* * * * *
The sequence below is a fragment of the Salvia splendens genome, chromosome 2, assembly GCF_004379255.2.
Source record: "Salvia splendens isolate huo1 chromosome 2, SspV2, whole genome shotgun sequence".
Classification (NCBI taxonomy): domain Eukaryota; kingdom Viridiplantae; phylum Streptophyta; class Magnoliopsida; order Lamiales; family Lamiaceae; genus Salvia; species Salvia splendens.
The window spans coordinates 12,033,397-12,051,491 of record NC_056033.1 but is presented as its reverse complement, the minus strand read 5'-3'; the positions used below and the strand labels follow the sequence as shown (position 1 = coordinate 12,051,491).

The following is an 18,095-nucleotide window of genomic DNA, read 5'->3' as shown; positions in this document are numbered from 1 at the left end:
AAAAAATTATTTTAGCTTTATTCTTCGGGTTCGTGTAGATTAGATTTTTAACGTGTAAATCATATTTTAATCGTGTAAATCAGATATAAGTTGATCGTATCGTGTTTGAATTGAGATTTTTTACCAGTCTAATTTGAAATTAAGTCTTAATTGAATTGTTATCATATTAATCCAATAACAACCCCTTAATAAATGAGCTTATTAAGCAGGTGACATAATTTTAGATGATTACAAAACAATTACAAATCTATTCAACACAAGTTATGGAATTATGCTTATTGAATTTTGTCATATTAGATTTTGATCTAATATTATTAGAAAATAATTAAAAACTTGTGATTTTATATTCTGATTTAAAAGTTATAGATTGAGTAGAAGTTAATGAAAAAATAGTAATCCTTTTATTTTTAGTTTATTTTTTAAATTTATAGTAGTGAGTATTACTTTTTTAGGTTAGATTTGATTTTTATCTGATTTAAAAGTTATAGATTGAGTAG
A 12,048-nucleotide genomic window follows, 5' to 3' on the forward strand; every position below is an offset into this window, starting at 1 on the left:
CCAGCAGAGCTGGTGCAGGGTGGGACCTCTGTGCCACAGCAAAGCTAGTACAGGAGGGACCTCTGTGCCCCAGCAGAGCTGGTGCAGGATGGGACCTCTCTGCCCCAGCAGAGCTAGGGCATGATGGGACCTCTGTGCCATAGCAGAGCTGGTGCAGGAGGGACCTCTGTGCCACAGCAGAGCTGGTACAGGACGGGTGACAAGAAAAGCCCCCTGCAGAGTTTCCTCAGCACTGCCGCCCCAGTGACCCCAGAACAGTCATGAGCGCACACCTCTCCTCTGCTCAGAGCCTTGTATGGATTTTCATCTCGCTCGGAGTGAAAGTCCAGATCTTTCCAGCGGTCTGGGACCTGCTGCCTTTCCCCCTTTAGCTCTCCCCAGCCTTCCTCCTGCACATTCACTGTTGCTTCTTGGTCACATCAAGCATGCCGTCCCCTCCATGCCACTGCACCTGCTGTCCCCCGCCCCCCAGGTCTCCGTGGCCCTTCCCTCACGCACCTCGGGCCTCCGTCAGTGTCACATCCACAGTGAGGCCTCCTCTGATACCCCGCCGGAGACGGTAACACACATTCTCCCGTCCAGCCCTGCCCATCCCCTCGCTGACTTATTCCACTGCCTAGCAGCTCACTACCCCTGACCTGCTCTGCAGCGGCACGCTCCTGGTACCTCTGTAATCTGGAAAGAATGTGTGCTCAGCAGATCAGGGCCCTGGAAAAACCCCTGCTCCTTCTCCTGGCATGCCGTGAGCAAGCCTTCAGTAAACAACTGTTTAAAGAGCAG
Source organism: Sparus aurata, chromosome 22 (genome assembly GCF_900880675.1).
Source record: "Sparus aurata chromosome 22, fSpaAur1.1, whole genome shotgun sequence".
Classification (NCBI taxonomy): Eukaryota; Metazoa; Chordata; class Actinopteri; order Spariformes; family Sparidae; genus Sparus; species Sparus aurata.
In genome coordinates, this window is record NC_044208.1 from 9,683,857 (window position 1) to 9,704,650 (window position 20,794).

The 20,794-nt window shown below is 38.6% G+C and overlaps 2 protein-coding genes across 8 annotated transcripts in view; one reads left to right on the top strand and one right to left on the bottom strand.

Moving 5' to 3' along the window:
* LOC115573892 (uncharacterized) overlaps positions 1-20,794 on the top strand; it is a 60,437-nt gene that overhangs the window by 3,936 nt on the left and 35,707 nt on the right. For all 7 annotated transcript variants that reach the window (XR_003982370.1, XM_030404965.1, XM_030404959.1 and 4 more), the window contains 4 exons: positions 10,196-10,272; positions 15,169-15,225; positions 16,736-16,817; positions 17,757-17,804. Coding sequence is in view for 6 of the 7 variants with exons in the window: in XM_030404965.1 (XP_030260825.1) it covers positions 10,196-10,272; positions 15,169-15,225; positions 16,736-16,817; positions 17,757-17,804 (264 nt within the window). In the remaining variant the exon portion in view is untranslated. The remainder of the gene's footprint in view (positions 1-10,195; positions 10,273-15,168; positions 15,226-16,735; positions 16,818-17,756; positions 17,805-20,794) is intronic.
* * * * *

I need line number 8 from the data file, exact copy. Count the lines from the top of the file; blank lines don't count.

CCAGCAGAGCTGGTGCAGGGTGGGACCTCTGTGCCACAGCAAAGCTAGTACAGGAGGGACCTCTGTGCCCCAGCAGAGCTGGTGCAGGATGGGACCTCTCTGCCCCAGCAGAGCTAGGGCATGATGGGACCTCTGTGCCATAGCAGAGCTGGTGCAGGAGGGACCTCTGTGCCACAGCAGAGCTGGTACAGGACGGGTGACAAGAAAAGCCCCCTGCAGAGTTTCCTCAGCACTGCCGCCCCAGTGACCCCAGAACAGTCATGAGCGCACACCTCTCCTCTGCTCAGAGCCTTGTATGGATTTTCATCTCGCTCGGAGTGAAAGTCCAGATCTTTCCAGCGGTCTGGGACCTGCTGCCTTTCCCCCTTTAGCTCTCCCCAGCCTTCCTCCTGCACATTCACTGTTGCTTCTTGGTCACATCAAGCATGCCGTCCCCTCCATGCCACTGCACCTGCTGTCCCCCGCCCCCCAGGTCTCCGTGGCCCTTCCCTCACGCACCTCGGGCCTCCGTCAGTGTCACATCCACAGTGAGGCCTCCTCTGATACCCCGCCGGAGACGGTAACACACATTCTCCCGTCCAGCCCTGCCCATCCCCTCGCTGACTTATTCCACTGCCTAGCAGCTCACTACCCCTGACCTGCTCTGCAGCGGCACGCTCCTGGTACCTCTGTAATCTGGAAAGAATGTGTGCTCAGCAGATCAGGGCCCTGGAAAAACCCCTGCTCCTTCTCCTGGCATGCCGTGAGCAAGCCTTCAGTAAACAACTGTTTAAAGAGCAG